There’s no doubt that the loss of ING as a title sponsor last year was a blow to the race, says Mr. Robinson, but just as with any other business it simply led them to re-examine inefficiencies.
“Balancing the budget this year was an exercise that took a little more innovative ways and means, but … we’ve always managed our budget responsibly,” he says.
"The Olympics really sucked the life out of most corporate sponsorships in the city." - Catherine O'Grady, executive director, Ottawa International Jazz Festival
“As an organization, we always sit down at the beginning of our year in July and we looked at areas where we could reduce cost without eliminating anything that would affect the experience of the runner.”
The race’s operating budget has remained relatively the same this year at more than $2 million, and organizers continue to offer add-ons that make the race more attractive, including an elite athlete program that awards cash prizes to top runners.
Another solution to the title sponsor question is the retention of several smaller sponsors, although that can be a challenge when considering the “double-whammy” of the recession, says John Brooman. He’s the executive director of the Ottawa Dragon Boat Festival and the new president of Ottawa Festivals.
“In 2009 there was definitely a dip; it wasn’t enormous in the end but we felt it for sure,” says Mr. Brooman. “In last year’s climate, you wouldn’t have phone calls answered … It’s a tremendous shift this year, but the shift would have existed even if we had had a title sponsor last year.”
On top of that, says the Race Weekend’s Mr. Robinson, sporting events tend to face a disadvantage to the arts in retaining government grants, which places more pressure on organizations such as Run Ottawa to find corporate sponsors.
“We’re a member of (Ottawa Festivals), and while we see a lot of money allocated to separate festivals, there seems to be a policy that excludes sporting events … (But) it’s more of an even playing field for corporate sponsorship.”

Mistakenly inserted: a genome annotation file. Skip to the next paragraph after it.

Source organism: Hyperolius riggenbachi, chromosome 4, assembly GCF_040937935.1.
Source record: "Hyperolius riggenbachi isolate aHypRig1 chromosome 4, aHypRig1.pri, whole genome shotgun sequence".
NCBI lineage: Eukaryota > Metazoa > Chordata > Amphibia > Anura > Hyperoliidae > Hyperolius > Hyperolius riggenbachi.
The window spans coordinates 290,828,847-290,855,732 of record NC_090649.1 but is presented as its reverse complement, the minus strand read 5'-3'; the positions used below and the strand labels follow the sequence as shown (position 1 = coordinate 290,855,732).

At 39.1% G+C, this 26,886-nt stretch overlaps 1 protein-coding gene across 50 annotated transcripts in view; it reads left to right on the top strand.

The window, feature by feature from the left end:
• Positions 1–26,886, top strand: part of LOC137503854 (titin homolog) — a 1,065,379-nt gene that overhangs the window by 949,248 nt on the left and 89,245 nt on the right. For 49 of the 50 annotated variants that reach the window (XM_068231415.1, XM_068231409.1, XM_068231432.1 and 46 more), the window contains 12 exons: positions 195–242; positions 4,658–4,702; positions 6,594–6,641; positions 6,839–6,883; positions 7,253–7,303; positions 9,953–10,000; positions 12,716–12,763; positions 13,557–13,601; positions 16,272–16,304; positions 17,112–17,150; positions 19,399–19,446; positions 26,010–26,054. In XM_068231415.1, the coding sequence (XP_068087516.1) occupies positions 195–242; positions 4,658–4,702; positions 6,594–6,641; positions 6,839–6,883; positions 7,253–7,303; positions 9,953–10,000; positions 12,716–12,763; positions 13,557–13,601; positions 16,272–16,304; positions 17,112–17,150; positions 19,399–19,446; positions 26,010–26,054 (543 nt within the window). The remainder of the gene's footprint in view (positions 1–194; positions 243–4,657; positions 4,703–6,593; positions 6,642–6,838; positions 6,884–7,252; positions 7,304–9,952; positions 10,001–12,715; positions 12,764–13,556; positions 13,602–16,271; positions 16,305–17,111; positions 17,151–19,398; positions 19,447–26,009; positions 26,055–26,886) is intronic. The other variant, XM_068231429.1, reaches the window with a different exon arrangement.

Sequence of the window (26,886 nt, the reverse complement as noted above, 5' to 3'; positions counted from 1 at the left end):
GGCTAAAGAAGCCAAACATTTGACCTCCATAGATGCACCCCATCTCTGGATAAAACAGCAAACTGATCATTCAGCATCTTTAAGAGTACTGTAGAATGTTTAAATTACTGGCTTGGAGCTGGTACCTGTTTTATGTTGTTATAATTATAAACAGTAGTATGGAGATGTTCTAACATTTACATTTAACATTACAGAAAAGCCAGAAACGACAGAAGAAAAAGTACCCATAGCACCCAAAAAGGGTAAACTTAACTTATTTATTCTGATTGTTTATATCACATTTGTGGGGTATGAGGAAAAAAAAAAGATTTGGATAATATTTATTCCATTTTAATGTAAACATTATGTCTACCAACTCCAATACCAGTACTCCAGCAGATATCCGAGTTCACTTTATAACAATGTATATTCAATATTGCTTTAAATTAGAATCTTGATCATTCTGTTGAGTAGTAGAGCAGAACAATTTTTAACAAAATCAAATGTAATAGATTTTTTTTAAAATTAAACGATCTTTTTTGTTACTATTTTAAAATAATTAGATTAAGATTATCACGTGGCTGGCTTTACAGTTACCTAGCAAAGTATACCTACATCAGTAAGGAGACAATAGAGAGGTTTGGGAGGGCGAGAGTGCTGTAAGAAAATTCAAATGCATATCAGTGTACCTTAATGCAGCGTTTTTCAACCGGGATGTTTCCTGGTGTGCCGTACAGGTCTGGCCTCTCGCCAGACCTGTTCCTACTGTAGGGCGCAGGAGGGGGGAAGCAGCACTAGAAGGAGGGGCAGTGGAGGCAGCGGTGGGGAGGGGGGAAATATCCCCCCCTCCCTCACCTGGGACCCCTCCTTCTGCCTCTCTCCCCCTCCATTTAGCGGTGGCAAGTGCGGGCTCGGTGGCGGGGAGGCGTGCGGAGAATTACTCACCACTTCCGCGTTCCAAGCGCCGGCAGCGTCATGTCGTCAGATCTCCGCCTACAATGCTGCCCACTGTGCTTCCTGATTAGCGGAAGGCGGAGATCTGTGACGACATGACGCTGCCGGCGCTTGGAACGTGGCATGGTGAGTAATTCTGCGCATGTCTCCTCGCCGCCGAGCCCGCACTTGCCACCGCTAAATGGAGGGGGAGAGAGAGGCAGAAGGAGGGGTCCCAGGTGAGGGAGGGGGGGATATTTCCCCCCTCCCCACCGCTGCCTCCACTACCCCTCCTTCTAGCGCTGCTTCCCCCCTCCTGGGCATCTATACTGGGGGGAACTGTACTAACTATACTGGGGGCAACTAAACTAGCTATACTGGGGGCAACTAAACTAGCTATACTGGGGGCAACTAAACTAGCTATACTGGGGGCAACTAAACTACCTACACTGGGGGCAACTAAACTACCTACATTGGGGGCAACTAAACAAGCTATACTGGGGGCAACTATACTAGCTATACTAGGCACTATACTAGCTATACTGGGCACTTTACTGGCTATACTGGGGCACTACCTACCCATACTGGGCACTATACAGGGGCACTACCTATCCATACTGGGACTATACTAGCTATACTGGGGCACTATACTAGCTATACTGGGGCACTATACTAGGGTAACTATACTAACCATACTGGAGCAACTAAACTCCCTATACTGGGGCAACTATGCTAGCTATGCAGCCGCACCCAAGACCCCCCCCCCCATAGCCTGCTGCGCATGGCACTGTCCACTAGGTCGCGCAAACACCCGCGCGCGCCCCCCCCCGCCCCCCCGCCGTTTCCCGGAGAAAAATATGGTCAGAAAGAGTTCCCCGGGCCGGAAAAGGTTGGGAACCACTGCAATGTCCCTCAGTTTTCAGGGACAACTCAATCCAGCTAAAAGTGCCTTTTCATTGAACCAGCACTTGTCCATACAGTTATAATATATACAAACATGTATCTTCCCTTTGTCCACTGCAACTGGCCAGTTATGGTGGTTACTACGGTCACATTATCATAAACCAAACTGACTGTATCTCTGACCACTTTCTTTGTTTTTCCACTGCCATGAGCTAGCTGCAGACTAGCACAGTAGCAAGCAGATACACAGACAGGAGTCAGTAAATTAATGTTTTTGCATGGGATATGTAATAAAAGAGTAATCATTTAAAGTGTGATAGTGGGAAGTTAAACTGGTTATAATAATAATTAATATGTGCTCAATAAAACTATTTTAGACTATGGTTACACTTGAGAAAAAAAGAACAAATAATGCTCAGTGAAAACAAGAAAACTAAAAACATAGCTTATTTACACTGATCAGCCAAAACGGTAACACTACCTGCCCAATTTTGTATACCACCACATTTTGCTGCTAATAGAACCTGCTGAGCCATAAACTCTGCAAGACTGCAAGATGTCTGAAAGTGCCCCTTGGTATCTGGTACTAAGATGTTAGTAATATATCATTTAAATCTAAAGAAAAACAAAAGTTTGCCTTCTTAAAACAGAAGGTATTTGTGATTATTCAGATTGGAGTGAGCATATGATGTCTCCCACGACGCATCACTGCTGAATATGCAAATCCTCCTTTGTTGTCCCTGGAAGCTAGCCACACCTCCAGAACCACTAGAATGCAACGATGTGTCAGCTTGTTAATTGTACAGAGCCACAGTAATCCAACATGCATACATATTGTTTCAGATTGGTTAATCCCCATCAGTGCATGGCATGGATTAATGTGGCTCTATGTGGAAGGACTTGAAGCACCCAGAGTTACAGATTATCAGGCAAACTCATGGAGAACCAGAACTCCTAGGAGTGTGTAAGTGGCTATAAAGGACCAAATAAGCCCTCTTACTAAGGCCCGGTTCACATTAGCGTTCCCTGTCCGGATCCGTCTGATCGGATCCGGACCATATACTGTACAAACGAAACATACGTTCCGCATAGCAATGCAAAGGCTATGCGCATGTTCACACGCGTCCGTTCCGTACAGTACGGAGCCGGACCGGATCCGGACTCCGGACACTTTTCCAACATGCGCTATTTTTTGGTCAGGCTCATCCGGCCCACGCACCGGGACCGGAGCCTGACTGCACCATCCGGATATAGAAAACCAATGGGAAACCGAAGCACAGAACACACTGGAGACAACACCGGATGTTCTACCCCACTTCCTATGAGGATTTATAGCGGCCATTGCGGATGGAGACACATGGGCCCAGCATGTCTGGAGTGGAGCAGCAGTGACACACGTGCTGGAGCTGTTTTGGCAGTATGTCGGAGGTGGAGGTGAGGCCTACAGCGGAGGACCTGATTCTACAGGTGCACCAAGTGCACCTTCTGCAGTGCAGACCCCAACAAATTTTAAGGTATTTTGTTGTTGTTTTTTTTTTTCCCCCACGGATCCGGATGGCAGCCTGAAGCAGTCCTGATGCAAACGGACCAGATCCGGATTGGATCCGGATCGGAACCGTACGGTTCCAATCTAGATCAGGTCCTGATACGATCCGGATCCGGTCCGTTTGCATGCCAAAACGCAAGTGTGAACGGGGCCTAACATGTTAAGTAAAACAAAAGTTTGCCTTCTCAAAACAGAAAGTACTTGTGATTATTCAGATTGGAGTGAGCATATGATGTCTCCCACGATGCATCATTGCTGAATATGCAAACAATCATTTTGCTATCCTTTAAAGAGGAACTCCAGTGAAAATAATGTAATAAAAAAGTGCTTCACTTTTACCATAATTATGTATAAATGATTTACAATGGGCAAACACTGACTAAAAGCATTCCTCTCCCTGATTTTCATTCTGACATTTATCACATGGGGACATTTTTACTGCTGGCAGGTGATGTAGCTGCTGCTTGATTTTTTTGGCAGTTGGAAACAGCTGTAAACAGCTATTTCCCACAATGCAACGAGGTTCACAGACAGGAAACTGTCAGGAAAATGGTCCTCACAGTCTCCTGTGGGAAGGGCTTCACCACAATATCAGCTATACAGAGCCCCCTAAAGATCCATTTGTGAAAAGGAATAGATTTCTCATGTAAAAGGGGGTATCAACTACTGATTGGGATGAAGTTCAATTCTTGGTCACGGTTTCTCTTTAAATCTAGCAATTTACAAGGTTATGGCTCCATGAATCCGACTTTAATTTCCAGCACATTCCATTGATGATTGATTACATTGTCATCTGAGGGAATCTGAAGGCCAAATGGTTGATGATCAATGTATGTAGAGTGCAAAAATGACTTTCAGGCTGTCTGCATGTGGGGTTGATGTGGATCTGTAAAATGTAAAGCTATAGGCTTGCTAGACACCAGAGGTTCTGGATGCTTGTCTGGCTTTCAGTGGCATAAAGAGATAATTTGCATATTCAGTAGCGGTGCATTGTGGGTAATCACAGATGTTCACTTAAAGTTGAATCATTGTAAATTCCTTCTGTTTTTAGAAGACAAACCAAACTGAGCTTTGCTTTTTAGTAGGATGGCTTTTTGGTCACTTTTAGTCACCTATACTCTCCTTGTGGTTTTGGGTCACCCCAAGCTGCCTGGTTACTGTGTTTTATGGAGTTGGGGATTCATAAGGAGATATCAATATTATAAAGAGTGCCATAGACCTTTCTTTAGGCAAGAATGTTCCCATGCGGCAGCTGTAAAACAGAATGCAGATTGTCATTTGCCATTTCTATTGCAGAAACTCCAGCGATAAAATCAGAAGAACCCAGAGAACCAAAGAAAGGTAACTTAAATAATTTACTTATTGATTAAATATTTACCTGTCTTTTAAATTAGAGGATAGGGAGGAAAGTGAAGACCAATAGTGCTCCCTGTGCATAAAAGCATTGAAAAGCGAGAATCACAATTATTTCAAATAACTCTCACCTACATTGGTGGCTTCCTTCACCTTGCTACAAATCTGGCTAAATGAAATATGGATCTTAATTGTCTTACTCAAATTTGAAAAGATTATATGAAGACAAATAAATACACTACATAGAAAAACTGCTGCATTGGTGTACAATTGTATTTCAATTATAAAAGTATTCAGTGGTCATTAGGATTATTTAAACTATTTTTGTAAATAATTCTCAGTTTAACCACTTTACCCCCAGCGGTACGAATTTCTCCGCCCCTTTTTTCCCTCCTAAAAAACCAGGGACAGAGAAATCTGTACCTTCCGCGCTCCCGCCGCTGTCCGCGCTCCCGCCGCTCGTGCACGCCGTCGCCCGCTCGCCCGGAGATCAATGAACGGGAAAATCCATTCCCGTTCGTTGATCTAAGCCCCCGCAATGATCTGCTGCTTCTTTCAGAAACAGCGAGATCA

At any rate, the Dragon Boat Festival’s Mr. Brooman says, Ottawa’s larger festivals and special events ought to be able to ride out the remaining tremors of the downturn.
He adds it’s “absolutely typical” in the industry for any event that loses a title sponsor to find a replacement within about two years, and predicts that the visibility of an event such as the Race Weekend means it’s likely to find a main supporter “by next year if not this year.”
After that, he predicts a virtuous cycle much like what he’s seen with his own event. “With Tim Hortons on board, it’s given us a sense of legitimacy and a backbone – people recognize the name and now they’re calling us … There’s a sense of permanency and that we’re here for the long haul.”
A TALE OF THREE FESTIVALS
OTTAWA JAZZ FESTIVAL
Years running: 30
2010 operating budget: $3 million
Title sponsor: TD
Number of corporate sponsors (2010): 52
Approximate percentage of corporate sponsorship (including in-kind): 30%
OTTAWA DRAGON BOAT FESTIVAL
Years running: 17
2010 operating budget: $1.4 million
Title sponsor: Tim Hortons
Number of corporate sponsors (2010): 56
Approximate percentage of corporate sponsorship (including in-kind): 20%
OTTAWA RACE WEEKEND
Years running: 35
2010 operating budget: $2 million
Title sponsor: Currently none
Number of corporate sponsors (2010): 21
Approximate percentage of corporate sponsorship (including in-kind): 25%